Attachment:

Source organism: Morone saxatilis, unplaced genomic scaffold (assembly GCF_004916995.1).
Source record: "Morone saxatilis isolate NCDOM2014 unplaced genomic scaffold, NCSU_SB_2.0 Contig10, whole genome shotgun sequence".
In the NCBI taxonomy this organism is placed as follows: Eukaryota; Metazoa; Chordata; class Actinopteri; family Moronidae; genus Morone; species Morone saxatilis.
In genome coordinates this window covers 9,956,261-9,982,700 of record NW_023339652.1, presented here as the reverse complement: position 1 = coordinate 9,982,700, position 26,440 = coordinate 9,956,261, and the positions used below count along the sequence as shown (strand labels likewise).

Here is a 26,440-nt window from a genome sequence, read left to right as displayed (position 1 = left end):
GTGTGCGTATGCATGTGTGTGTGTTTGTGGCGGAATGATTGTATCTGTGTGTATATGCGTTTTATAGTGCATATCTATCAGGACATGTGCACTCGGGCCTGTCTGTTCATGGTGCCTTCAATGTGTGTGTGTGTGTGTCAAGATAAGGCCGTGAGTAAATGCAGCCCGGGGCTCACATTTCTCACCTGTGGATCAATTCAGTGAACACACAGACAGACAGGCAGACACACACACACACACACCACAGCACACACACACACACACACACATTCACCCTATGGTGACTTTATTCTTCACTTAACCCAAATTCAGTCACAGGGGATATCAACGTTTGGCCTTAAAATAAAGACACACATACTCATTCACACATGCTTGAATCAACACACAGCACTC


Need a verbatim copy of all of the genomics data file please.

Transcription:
Source organism: Morone saxatilis, unplaced genomic scaffold (assembly GCF_004916995.1).
Source record: "Morone saxatilis isolate NCDOM2014 unplaced genomic scaffold, NCSU_SB_2.0 Contig10, whole genome shotgun sequence".
In the NCBI taxonomy this organism is placed as follows: Eukaryota; Metazoa; Chordata; class Actinopteri; family Moronidae; genus Morone; species Morone saxatilis.
In genome coordinates this window covers 9,956,261-9,982,700 of record NW_023339652.1, presented here as the reverse complement: position 1 = coordinate 9,982,700, position 26,440 = coordinate 9,956,261, and the positions used below count along the sequence as shown (strand labels likewise).

Here is a 26,440-nt window from a genome sequence, read left to right as displayed (position 1 = left end):
GTGTGCGTATGCATGTGTGTGTGTTTGTGGCGGAATGATTGTATCTGTGTGTATATGCGTTTTATAGTGCATATCTATCAGGACATGTGCACTCGGGCCTGTCTGTTCATGGTGCCTTCAATGTGTGTGTGTGTGTGTCAAGATAAGGCCGTGAGTAAATGCAGCCCGGGGCTCACATTTCTCACCTGTGGATCAATTCAGTGAACACACAGACAGACAGGCAGACACACACACACACACACCACAGCACACACACACACACACACACATTCACCCTATGGTGACTTTATTCTTCACTTAACCCAAATTCAGTCACAGGGGATATCAACGTTTGGCCTTAAAATAAAGACACACATACTCATTCACACATGCTTGAATCAACACACAGCACTC